Thursday, April 29, 2010

What the future holds for neuroscience...

Wired magazine asked a handful of neuroscientists:
"What will transform our understanding of the brain in the next decade?"

Among the answers:
-the death of mind/body dualism, that is, the idea that the mind is something completely separate from the body.  We already have a lot of convincing evidence that the brain is the physical substrate that provides us with all the aspects of what we call the "mind", but, of course, this idea is still widely debated, and given the fact that most people equate (certain aspects of) the mind with the soul, I don't think mind body dualism is going to be eradicated any time soon.  I mean, we're over 150 years in with evolution, and almost half of the (adult) population of the United States still rejects it.

-lots of techniques have been developed recently that will allow us to peer deeper and in more detail at the workings of the brain.  tools like: optogenetics, which allow us to activate small groups of cells (or even individual cells) and record their responses, and see them inside of a living brain all at the same time (using lasers! how cool is that?).  tools like: advanced neural imaging, whether it be multiphoton or MRIs, and magnetic stimulation and inhibition which allow us to turn on and off different parts of the brain in real live people and then see how they behave or how their abilities to think or solve problems may be affected.  The bottom line is, we have only had limited access to the brains of people who are alive, awake, and behaving (and able to talk about what they are thinking or feeling).  In the past there were really only a few ways for us to do this: fMRI (with limited resolution that is now getting much better), surgeries like those conducted by Wilder Penfield while trying to treat epileptics, and electrode arrays in epileptic patients that are really just the next evolution of Penfield's crude experiments.  Now, we have several new ways of looking a living human brains and this will undoubtedly push our understanding of the brain well beyond where it has been up until now.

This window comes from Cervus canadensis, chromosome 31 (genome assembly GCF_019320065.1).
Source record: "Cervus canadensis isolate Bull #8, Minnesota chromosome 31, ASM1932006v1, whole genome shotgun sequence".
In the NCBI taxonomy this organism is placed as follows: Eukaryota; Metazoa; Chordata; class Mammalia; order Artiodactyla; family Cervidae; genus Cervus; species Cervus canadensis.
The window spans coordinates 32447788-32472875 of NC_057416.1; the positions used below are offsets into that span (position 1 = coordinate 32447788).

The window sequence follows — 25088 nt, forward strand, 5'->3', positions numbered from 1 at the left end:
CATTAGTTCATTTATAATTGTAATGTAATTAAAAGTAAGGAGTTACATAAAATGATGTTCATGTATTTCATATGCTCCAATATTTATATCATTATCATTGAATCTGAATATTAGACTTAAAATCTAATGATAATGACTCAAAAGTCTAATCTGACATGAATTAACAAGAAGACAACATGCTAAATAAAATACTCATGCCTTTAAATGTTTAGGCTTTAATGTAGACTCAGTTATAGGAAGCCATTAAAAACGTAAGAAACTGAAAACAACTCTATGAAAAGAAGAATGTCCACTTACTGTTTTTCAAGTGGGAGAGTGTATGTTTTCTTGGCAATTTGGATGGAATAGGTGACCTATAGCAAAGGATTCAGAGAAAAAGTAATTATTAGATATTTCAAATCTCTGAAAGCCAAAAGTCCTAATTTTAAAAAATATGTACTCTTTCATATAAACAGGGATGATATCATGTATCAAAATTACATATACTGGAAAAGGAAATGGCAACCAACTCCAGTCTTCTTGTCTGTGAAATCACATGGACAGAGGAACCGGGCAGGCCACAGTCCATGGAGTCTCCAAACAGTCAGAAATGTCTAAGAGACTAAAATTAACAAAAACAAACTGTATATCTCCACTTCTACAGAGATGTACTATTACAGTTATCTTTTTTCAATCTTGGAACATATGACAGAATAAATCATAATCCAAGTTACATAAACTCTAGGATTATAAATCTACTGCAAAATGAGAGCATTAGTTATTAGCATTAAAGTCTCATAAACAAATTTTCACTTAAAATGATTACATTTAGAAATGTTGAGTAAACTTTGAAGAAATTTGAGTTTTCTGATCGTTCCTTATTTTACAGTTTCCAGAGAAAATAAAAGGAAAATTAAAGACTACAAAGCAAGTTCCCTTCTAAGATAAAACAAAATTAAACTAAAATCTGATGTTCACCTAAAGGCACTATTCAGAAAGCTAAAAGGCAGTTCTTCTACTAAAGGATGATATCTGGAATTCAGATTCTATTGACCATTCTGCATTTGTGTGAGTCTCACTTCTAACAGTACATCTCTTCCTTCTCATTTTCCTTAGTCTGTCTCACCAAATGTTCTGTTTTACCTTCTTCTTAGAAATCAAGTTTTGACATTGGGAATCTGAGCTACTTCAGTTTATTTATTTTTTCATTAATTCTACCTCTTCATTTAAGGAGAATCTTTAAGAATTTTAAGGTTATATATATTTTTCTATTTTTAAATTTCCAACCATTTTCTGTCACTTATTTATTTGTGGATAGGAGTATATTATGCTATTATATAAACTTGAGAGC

Though, a decade is such a small amount of time in the world of science... I can't wait to see what the next 50 (or 100) years brings.

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